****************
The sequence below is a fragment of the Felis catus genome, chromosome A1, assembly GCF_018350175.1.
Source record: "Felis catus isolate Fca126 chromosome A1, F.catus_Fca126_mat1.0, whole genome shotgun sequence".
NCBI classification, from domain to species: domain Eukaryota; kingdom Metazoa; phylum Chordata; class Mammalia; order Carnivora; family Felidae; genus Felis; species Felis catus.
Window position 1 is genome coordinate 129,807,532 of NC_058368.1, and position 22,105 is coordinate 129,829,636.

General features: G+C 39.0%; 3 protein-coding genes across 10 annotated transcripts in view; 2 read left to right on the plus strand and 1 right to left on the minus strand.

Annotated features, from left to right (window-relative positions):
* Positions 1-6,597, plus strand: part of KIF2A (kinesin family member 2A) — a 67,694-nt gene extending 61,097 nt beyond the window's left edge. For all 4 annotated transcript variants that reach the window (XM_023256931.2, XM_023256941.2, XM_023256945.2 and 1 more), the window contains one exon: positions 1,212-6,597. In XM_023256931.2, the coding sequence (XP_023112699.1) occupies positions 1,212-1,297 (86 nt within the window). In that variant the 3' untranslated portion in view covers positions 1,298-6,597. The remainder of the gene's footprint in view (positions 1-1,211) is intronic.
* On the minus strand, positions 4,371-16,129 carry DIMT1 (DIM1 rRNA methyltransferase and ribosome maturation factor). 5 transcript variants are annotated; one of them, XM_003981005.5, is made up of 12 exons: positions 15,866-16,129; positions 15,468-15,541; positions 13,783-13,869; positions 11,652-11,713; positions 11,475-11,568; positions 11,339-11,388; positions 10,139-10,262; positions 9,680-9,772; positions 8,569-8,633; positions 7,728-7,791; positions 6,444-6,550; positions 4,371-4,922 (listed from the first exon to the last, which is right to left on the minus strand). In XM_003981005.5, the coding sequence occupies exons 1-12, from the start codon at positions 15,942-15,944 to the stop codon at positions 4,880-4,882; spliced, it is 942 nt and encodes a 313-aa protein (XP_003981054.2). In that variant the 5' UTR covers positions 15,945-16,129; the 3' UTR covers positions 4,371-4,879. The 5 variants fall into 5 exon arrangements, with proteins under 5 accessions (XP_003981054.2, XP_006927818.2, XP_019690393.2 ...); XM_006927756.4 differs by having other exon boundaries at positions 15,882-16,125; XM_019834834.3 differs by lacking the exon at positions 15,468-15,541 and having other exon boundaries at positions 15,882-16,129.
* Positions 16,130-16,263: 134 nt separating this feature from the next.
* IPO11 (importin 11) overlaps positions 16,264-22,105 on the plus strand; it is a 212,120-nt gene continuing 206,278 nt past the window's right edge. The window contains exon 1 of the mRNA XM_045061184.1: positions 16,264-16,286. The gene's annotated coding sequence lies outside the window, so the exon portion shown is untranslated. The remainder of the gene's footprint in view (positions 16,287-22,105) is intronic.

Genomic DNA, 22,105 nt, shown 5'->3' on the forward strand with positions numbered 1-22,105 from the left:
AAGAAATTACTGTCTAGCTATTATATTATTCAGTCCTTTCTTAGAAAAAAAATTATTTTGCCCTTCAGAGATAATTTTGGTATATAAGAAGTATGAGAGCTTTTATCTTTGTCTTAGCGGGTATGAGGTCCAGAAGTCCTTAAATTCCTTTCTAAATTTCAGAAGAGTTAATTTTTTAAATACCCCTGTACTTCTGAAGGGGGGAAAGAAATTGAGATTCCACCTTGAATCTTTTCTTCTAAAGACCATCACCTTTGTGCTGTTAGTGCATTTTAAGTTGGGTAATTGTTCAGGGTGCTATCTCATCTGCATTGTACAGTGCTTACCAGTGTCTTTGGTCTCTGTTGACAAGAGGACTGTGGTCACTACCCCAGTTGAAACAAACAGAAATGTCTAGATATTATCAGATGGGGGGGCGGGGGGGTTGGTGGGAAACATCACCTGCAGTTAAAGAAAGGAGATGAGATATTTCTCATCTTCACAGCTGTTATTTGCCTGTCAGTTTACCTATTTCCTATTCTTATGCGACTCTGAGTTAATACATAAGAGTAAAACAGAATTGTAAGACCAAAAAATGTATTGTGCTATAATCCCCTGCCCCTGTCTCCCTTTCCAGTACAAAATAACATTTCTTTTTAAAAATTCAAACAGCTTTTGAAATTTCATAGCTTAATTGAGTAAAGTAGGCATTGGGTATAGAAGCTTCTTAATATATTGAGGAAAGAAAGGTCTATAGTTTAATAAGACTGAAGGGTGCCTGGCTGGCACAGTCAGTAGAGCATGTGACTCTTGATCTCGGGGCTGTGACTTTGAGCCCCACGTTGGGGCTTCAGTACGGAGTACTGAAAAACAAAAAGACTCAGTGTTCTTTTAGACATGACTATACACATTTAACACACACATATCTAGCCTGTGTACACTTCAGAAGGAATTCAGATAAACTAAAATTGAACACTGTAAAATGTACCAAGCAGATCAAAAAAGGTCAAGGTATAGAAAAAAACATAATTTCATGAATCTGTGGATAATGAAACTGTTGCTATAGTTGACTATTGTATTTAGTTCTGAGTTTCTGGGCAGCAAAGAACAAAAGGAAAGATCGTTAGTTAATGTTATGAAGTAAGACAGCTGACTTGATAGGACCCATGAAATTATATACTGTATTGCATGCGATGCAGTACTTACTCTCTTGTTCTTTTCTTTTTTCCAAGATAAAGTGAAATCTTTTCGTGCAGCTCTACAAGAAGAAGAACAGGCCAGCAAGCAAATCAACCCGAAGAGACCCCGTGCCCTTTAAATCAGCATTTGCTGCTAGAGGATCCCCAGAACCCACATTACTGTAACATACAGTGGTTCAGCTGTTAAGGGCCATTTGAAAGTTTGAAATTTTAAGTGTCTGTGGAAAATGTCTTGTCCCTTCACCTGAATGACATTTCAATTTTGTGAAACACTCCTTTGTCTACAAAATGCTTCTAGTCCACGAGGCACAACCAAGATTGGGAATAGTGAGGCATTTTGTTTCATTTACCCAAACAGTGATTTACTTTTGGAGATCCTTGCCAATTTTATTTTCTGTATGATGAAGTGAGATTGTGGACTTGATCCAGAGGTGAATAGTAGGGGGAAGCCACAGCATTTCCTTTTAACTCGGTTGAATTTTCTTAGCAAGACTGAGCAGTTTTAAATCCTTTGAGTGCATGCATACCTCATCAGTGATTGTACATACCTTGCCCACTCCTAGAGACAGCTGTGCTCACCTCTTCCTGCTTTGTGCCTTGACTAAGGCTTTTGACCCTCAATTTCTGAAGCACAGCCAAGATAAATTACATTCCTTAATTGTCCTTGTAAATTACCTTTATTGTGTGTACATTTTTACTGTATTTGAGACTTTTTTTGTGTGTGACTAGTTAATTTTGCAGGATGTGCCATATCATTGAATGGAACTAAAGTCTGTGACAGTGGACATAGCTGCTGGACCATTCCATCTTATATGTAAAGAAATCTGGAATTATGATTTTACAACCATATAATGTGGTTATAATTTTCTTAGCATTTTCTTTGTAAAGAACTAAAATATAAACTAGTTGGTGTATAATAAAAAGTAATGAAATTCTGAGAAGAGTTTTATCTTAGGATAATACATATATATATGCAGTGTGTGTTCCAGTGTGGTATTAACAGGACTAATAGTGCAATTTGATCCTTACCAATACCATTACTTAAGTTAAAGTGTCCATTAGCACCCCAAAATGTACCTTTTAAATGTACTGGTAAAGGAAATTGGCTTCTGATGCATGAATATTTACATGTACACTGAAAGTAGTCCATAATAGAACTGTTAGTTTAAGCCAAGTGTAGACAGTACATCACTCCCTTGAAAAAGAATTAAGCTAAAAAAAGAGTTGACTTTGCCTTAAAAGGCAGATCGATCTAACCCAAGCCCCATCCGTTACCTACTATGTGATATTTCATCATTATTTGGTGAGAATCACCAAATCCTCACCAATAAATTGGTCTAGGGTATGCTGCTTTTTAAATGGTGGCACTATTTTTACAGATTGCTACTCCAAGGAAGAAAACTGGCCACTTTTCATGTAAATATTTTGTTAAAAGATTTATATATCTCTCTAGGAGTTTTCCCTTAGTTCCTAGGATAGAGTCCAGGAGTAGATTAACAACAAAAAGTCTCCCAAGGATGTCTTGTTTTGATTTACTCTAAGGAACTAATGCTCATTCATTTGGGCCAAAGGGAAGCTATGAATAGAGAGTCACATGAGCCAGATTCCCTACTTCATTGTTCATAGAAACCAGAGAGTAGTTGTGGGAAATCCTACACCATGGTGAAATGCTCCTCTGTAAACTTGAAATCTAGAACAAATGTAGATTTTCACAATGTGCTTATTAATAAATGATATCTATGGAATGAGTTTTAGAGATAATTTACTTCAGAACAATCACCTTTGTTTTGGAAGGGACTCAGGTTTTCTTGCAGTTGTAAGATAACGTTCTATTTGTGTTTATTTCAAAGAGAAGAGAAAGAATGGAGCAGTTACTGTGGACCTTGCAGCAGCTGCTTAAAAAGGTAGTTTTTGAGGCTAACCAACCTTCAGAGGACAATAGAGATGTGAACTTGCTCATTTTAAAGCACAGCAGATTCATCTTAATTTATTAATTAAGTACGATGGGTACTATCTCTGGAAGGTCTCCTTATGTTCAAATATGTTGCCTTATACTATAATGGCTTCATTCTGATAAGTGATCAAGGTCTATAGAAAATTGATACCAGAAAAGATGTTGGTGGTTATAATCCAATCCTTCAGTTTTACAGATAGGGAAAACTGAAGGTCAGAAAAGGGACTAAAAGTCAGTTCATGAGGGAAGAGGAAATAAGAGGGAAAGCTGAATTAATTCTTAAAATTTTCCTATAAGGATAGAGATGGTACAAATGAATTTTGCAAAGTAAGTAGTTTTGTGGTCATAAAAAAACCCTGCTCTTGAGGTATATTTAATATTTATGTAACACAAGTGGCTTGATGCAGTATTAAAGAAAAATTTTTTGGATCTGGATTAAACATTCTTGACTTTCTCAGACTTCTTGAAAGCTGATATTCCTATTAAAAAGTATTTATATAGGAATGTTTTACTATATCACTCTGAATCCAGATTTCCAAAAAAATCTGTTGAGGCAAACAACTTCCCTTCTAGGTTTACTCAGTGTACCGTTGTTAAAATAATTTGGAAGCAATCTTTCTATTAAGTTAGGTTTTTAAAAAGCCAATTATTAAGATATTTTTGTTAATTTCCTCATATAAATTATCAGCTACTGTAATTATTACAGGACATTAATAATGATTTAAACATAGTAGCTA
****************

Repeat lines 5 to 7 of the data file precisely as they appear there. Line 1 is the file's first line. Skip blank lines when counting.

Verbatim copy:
General features: G+C 39.0%; 3 protein-coding genes across 10 annotated transcripts in view; 2 read left to right on the plus strand and 1 right to left on the minus strand.

Annotated features, from left to right (window-relative positions):
* Positions 1-6,597, plus strand: part of KIF2A (kinesin family member 2A) — a 67,694-nt gene extending 61,097 nt beyond the window's left edge. For all 4 annotated transcript variants that reach the window (XM_023256931.2, XM_023256941.2, XM_023256945.2 and 1 more), the window contains one exon: positions 1,212-6,597. In XM_023256931.2, the coding sequence (XP_023112699.1) occupies positions 1,212-1,297 (86 nt within the window). In that variant the 3' untranslated portion in view covers positions 1,298-6,597. The remainder of the gene's footprint in view (positions 1-1,211) is intronic.